6th November 2017
Cost cutting slows – Mid-Cap E&P Operational and Financial Performance, 2014-2017 H1
The analysis below is based on the income statements of 22 mid-cap international E&P companies between 2014 and 2017 H1. Key findings are as follows:
- Unit costs were reduced in 2017 H1, but the pace of unit cost cutting continues to slow.
- 2017 H1 was the first of the time periods studied where the impairment/boe cost was not the highest unit cost on the companies’ combined income statement.
- The weighted average Brent breakeven oil price (the price at which the 22 companies would breakeven on a pre-tax net income basis) is down from $64/bbl in 2014 to $40/bbl in 2017 H1 (-37%).
The table shows the combined mmboe production across the 22 companies and their overall $/boe metrics for each period, along with the average Brent price, the Brent discount in the companies’ revenue, and the resultant implied Brent breakeven price. This data is then depicted graphically to show year-on-year trends.
The overall unit cost base (comprising Opex, G&A, DDA, and finance) has declined from $40/boe in 2014 to $30/boe in 2017 H1; a decrease of 26%. However, the reductions in the cost base have progressively diminished. The impairment-driven DDA unit cost reductions account for 45% of the $10/boe decrease, and Opex savings account for 44%. 2017 H1 was the first of the time periods studied where the impairment/boe cost was not the highest unit cost.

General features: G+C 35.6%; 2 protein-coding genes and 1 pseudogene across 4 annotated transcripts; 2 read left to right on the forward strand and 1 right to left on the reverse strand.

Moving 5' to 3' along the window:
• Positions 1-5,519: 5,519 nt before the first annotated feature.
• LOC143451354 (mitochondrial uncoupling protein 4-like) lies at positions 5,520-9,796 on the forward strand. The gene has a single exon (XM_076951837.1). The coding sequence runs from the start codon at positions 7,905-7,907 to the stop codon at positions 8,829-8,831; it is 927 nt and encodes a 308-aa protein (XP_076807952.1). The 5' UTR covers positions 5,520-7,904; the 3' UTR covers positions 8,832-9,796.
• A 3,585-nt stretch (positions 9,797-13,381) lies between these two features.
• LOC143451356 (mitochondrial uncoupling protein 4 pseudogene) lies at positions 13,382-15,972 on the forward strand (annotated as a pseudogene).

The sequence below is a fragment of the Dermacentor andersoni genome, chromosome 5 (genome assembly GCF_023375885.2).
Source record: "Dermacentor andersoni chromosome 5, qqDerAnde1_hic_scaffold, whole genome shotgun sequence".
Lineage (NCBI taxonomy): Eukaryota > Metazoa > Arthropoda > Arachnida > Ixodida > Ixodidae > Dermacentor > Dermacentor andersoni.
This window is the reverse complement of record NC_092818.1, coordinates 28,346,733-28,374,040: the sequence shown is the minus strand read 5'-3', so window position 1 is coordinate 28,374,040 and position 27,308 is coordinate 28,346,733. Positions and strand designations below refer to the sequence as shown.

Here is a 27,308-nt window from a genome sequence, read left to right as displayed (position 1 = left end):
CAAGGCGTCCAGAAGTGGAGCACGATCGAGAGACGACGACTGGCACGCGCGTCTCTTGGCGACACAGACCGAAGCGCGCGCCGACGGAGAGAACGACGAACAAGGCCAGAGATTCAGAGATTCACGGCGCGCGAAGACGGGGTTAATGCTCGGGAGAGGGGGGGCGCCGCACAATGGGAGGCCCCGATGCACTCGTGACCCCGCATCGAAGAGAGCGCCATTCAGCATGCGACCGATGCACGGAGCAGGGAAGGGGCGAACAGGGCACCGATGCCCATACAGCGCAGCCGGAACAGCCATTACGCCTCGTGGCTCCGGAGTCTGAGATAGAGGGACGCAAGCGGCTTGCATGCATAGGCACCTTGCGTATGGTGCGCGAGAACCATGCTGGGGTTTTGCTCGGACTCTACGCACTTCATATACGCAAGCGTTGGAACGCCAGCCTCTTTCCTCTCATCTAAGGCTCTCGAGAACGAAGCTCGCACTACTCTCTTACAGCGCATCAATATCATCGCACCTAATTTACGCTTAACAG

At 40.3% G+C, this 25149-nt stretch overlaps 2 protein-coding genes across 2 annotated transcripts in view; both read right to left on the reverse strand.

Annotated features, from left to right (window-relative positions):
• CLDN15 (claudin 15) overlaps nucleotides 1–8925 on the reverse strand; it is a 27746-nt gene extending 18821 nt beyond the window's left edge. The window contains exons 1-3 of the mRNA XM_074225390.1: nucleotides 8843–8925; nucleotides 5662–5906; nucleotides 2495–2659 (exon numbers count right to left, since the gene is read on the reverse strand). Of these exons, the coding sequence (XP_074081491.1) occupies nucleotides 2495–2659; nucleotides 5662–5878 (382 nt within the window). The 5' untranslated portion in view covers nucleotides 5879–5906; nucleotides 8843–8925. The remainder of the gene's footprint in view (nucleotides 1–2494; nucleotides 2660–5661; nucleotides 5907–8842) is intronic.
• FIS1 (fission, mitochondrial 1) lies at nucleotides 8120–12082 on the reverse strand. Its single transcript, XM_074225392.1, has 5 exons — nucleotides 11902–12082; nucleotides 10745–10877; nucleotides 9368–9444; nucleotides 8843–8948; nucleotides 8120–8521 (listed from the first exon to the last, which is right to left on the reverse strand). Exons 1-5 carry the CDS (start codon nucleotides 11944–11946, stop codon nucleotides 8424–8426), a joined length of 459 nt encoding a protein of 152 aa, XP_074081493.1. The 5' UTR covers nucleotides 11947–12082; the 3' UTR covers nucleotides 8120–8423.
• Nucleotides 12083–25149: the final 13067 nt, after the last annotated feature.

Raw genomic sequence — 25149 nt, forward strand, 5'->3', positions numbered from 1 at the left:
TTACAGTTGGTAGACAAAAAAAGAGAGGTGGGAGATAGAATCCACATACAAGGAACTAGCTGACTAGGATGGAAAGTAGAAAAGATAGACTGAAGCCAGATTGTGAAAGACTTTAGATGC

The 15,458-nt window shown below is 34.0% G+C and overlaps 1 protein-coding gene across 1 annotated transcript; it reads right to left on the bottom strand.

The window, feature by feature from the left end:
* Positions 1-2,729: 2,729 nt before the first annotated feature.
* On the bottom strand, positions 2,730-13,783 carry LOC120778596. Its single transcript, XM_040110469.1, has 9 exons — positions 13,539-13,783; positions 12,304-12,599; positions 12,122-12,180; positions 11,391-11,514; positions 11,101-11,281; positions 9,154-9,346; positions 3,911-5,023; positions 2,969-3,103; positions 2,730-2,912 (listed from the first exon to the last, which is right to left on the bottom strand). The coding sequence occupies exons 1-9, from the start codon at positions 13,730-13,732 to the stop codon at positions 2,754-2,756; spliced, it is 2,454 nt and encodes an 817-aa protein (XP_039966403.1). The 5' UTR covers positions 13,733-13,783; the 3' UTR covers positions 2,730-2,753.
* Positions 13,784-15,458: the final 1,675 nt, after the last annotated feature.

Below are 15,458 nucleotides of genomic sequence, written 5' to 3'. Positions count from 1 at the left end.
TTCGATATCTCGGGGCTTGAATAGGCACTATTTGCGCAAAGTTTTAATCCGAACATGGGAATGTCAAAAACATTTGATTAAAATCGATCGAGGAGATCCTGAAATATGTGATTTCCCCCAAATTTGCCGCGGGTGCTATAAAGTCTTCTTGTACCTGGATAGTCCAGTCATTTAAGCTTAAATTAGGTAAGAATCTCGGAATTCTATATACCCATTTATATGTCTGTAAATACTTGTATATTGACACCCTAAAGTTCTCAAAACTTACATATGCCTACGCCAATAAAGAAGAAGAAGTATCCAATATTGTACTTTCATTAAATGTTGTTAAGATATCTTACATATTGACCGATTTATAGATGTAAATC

Over the same period, the realised revenue/boe has tracked the Brent oil price, however, the discount to Brent has reduced from 37% in 2014 to 25% in 2017 H1. This is probably due to the presence of some gas pricing contracts not linked to oil prices. The combined effect of both the cost base reduction and the Brent discount reduction has meant that the decrease in the effective Brent breakeven price for the 22 companies has been much more pronounced, falling nearly $24/bbl (-37%) from $64/bbl in 2014 to $40/bbl in 2017 H1.
Following a 27% reduction in overall Opex/boe between 2014 and 2015, Opex/boe has remained essentially unchanged since then. Easier cost savings were quickly achieved following the oil price downturn, but further savings have proven more difficult to achieve. DDA/boe costs have reduced by 28% since 2014, but this is partly driven by cumulative impairments of $27.3bn over the time period. It is therefore hard to tell how much of these cost savings are structural, and will be applied in the longer term, as opposed to being impairment-driven (for DDA) or market-driven (for Opex). If oil prices continue to rise, will unit cost bases simply follow suit?
This is an extract from a longer article published in WGE’s Wildcat Corporate Monthly Report October 2017.
Robert Stevens, Analyst, Global E&A
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